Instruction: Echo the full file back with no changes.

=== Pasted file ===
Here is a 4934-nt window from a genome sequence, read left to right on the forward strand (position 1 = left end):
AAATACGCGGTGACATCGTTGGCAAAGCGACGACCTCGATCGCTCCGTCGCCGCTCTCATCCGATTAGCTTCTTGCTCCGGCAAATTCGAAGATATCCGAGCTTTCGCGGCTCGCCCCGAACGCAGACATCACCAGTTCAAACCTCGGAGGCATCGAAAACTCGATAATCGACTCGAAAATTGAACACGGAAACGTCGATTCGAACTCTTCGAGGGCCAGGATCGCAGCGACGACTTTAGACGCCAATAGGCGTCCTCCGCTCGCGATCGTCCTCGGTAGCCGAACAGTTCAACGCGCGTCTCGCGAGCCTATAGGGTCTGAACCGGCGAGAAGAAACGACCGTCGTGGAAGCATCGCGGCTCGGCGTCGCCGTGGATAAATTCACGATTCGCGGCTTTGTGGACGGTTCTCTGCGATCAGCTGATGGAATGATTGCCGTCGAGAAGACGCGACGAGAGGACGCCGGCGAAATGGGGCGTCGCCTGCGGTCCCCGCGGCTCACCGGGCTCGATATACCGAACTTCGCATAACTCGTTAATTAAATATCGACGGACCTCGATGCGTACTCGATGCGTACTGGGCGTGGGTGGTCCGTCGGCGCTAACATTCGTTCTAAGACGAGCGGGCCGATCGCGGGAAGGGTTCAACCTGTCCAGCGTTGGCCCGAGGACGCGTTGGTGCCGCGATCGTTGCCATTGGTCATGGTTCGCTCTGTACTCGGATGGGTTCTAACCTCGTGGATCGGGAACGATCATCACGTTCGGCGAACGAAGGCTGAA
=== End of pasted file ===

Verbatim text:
Here is a 4934-nt window from a genome sequence, read left to right on the forward strand (position 1 = left end):
AAATACGCGGTGACATCGTTGGCAAAGCGACGACCTCGATCGCTCCGTCGCCGCTCTCATCCGATTAGCTTCTTGCTCCGGCAAATTCGAAGATATCCGAGCTTTCGCGGCTCGCCCCGAACGCAGACATCACCAGTTCAAACCTCGGAGGCATCGAAAACTCGATAATCGACTCGAAAATTGAACACGGAAACGTCGATTCGAACTCTTCGAGGGCCAGGATCGCAGCGACGACTTTAGACGCCAATAGGCGTCCTCCGCTCGCGATCGTCCTCGGTAGCCGAACAGTTCAACGCGCGTCTCGCGAGCCTATAGGGTCTGAACCGGCGAGAAGAAACGACCGTCGTGGAAGCATCGCGGCTCGGCGTCGCCGTGGATAAATTCACGATTCGCGGCTTTGTGGACGGTTCTCTGCGATCAGCTGATGGAATGATTGCCGTCGAGAAGACGCGACGAGAGGACGCCGGCGAAATGGGGCGTCGCCTGCGGTCCCCGCGGCTCACCGGGCTCGATATACCGAACTTCGCATAACTCGTTAATTAAATATCGACGGACCTCGATGCGTACTCGATGCGTACTGGGCGTGGGTGGTCCGTCGGCGCTAACATTCGTTCTAAGACGAGCGGGCCGATCGCGGGAAGGGTTCAACCTGTCCAGCGTTGGCCCGAGGACGCGTTGGTGCCGCGATCGTTGCCATTGGTCATGGTTCGCTCTGTACTCGGATGGGTTCTAACCTCGTGGATCGGGAACGATCATCACGTTCGGCGAACGAAGGCTGAA